Universal York

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Original document reveals more about York widow

My last post was on Barbara Smith/Schmidt/Schmith (c.1724-1798), the affluent widow who left nearly her entire estate to the Lutheran congregation [now Christ Lutheran Church] in York, including the funds specifically designated to purchase an organ. That organ, the last organ built by master organ builder David Tannenberg, is now at York County Heritage Trust, where it is used for free lunchtime concerts by members of the York Chapter, American Guild of Organists every Friday through August.
Even though Barbara’s estate papers, combined with those of her husband Joseph, who passed away in 1784, gives us an idea of their wealth and their religious affiliations (some of his estate went to local Roman Catholics), there is still a lot to be learned about the Smiths.
One fact, which could open the door to more research, was available, but I don’t think that anyone ever really looked at it before. It is the little paragraph reproduced above.
Which brings me to one of my favorite themes–always look at images of original documents whenever possible. A good clear photocopy or microfilm image or scanned image is best because then originals documents do not need to be handled. Transcriptions, especially translations of a language you don’t know, are invaluable, but errors can creep in, so sometimes you just need to check an image of the original.
The original document above?

It gives the heretofore unknown maiden name of Barbara Smith. Barbara had a codicil drawn up to her will to provide for her “trusty maid” Barbara Zeigler. One of Barbara Smith’s executors was Jacob Barnitz, Revolutionary War veteran, Register of Wills, Recorder of Deeds, etc. Barnitz wrote the notation above in German script on the back of the codicil and signed it J.B. It tells us that Anna Barbara Schmidt, widow, was born a Kautzmann in Teutschland [Deutschland=Germany] and died January 18, 1798 in her 73rd year.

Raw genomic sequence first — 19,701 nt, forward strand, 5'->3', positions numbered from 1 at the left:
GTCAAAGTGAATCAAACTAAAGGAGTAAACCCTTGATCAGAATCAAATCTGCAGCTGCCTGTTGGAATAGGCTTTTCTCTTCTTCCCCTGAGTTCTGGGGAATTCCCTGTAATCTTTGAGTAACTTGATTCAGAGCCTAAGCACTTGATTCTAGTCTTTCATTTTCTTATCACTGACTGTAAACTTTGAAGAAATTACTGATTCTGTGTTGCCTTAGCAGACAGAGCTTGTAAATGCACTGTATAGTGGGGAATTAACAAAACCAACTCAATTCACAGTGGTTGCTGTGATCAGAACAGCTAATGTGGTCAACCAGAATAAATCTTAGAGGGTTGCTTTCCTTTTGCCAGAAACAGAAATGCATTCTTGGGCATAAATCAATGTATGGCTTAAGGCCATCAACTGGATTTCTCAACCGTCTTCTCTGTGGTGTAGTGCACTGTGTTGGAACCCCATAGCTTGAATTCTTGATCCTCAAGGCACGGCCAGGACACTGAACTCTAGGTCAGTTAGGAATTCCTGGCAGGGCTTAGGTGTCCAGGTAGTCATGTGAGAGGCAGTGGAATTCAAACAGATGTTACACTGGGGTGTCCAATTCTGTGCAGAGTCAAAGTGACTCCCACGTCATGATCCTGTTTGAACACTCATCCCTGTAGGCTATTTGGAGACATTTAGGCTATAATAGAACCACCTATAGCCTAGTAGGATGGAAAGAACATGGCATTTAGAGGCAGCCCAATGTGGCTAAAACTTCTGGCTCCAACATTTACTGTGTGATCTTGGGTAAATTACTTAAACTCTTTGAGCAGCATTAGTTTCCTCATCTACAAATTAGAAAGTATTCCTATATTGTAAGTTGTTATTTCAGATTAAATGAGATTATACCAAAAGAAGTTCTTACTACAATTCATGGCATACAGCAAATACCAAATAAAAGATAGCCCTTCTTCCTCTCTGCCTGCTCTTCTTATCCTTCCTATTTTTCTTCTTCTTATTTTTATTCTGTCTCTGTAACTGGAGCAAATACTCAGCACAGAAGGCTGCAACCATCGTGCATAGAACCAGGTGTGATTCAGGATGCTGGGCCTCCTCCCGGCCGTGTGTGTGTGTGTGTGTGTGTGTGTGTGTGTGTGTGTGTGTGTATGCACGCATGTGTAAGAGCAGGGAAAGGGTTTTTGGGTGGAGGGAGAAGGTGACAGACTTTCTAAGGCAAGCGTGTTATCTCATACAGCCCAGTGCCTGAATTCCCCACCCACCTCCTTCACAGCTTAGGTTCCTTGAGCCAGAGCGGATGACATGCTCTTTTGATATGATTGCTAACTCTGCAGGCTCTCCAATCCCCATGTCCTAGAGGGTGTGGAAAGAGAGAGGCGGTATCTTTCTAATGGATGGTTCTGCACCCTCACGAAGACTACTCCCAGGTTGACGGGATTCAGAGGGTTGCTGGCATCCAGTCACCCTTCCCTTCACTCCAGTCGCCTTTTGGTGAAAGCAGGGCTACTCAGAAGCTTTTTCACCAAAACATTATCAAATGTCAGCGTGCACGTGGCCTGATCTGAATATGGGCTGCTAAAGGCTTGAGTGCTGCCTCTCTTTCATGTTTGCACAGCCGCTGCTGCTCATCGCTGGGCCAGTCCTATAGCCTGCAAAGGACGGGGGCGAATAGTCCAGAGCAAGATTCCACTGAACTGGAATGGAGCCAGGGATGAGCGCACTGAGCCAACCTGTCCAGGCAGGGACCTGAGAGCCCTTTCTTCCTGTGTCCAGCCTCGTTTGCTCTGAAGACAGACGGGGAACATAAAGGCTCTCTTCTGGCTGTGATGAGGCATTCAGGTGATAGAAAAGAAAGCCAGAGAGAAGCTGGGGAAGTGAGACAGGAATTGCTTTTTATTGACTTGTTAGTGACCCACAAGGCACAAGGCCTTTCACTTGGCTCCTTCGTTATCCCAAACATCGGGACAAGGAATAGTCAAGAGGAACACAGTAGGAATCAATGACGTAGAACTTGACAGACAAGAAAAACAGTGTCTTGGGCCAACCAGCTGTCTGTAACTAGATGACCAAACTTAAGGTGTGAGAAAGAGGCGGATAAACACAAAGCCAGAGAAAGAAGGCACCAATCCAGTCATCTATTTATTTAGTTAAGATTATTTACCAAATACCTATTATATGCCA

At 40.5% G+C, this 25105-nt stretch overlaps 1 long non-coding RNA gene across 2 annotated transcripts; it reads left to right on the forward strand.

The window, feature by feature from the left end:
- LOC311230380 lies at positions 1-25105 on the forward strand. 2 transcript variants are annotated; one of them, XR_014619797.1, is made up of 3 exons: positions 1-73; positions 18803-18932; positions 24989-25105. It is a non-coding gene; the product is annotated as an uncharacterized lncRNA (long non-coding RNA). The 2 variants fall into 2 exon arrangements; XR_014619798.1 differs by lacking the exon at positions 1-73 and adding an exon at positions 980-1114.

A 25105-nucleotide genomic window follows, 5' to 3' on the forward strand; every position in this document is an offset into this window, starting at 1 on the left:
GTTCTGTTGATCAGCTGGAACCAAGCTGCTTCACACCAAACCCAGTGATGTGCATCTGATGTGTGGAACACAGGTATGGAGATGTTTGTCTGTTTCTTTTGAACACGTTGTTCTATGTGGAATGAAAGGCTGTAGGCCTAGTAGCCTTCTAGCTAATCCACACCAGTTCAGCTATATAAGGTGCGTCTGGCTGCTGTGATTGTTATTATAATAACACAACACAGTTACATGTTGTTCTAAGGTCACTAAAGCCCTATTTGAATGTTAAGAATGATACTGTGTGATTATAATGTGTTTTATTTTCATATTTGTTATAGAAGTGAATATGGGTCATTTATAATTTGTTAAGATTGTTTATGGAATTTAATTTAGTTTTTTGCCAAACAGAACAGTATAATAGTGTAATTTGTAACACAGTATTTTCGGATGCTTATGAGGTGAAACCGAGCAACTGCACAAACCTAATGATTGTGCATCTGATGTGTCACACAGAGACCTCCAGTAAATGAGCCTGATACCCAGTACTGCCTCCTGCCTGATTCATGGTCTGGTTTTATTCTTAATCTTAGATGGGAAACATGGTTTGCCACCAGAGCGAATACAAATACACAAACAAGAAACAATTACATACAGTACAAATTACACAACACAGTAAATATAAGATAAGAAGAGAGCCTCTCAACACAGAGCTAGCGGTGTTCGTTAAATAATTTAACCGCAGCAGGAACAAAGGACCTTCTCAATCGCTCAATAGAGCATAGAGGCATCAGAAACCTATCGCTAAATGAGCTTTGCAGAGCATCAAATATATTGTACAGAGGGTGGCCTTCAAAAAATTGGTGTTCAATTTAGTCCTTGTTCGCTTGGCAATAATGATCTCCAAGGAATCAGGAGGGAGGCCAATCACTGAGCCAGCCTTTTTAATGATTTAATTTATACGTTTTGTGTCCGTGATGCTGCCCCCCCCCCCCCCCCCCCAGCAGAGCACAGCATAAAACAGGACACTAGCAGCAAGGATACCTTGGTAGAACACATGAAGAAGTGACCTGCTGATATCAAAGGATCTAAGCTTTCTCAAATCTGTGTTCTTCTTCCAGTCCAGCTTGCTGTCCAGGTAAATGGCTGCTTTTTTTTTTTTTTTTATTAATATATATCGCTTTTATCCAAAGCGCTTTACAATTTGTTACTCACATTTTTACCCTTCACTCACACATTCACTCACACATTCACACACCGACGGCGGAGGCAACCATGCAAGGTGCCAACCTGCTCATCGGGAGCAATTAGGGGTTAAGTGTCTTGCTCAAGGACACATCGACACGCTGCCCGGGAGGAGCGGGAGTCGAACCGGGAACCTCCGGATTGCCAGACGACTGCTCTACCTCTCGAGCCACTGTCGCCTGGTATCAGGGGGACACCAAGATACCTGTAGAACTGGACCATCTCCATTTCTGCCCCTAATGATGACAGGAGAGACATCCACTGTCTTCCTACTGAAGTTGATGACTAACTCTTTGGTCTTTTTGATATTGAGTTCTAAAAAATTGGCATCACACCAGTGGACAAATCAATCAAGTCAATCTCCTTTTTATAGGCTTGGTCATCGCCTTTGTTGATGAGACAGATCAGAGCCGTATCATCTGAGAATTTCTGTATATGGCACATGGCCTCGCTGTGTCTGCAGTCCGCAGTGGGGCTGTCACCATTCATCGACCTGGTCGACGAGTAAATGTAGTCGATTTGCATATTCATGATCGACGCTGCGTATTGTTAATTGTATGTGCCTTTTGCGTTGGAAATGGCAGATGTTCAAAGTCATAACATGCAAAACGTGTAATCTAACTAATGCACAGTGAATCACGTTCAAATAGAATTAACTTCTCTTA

I had trouble deciphering the place names, so I emailed the scan to my friend, Corinne Earnest, who is very good at reading German script. Since some place names in Germany have changed in 200 years, she was a little puzzled, but suggests that Berlichlingischer might refer to Berlichingen in Baden. She says it is near Schöntal northeast of Heilbronn on the Jagst River.
Now we have a good idea where Barbara came from. Her maiden name, Kautzmann, is another good clue to track both her and Joseph. There were Kautzmanns in Lancaster County fairly early on, and Joseph Smith left money to both the Lancaster and York Catholics.
Your just never know what will turn up.